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Where common shores a lulling murmur keep,
Whose torrents rush from Holbourn's fatal steep :
Pensive through idleness, tears flow'd apace,
Which eas'd his loaded heart, and wash'd his face ;
At length he fighing cry'd ; That boy was bleft,
Whose infant lips have drain'd a mother's breast;
But happier far are those, (if such be known)
Whom both a father and a mother own :
But I, alas ! hard fortune's utmost scorn,
Who ne'er knew parent, was an orphan born!
Some boys are rich by birth beyond all wants,
Belov'd by uncles, and kind good old aunts ;
When times comes round, a Chrifimas box they bear,
And one day makes them rich for all the year.
Had I the precepts of a father learn'd,
Perhaps I then the coachman's fare had earn'd,
For lesser boys can drive; I thirsty stand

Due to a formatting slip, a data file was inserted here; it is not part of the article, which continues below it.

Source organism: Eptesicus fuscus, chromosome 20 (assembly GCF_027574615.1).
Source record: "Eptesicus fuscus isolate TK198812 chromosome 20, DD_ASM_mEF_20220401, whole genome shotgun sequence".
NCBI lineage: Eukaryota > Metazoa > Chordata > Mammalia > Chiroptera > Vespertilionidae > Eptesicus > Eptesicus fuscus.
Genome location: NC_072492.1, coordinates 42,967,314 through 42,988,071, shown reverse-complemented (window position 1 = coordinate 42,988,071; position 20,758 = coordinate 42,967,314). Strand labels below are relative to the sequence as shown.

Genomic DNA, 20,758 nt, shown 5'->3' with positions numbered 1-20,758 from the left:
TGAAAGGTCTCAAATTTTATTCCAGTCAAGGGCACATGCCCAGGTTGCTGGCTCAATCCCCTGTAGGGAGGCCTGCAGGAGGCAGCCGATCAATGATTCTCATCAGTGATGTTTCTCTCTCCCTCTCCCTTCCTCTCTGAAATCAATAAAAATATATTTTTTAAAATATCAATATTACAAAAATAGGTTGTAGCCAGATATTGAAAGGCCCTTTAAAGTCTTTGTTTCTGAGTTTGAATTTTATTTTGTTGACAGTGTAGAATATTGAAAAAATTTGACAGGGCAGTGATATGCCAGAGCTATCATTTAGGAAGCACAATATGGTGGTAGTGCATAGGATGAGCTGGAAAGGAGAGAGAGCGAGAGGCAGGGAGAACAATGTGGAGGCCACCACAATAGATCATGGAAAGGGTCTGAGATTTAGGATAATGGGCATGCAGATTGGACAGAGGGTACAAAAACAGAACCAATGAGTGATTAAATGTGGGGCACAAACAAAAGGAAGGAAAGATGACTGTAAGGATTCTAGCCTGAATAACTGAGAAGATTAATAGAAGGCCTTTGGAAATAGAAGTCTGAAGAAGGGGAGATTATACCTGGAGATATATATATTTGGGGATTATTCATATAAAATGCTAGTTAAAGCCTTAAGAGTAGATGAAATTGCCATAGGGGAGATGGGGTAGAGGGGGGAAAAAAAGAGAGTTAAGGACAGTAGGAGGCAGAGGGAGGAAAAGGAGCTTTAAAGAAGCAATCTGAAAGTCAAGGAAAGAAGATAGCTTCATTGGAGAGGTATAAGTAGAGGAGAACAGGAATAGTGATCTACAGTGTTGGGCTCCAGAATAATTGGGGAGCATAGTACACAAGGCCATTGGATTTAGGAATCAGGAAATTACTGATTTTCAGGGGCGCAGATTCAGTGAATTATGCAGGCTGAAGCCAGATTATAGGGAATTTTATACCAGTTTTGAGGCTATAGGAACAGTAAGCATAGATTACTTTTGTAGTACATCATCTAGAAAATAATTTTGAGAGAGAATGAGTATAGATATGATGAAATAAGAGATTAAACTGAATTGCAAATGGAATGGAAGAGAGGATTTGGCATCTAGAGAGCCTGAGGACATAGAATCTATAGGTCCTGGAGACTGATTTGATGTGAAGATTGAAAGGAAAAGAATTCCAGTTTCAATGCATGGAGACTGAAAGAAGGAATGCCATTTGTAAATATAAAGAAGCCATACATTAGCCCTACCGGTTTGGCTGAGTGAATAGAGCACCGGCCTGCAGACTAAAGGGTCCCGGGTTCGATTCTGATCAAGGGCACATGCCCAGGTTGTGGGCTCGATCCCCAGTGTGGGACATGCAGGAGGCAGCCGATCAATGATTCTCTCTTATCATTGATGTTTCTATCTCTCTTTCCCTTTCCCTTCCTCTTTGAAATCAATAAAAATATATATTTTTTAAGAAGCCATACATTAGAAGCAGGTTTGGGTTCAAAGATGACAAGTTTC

And see the double flaggon charge their hand,
See them puff off the froth, and gulp amain,
While with dry tongue I lick my lips in vain.

While thus he fervent prays, the heaving tide
In widen'd circles beats on either side;
The Goddess rose amid the inmolt round,
With wither'd turnip-tops her temples crown'd;
Low reach'd her dripping tresses, lank, and black
As the smooth jet, or glossy raven's back.;
Around her waist a circling eel was twin'd,
Which bound her robe that hung in rags behind.
Now beck’ning to the boy ; he thus begun ;
Thy prayers are granted ; weep no more, my fon :
Go thrive. At some frequented corner stand,
This brush I give thee, grasp it in thy hand.
*Temper the foot within this vafe of oil,
And let the little tripod aid thy toil ;
On this methinks I see the walking crew,
At thy. request support the miry shoe,
The foot


black chat was with dirt embrown'd, And in thy pocket gingling halfpence sound. The Goddess plunges swift beneath the food, And dashes all around her show'rs of mud; The youth straight chose his post; the labour ply'd, Where branching streets from Charing-cross divide ;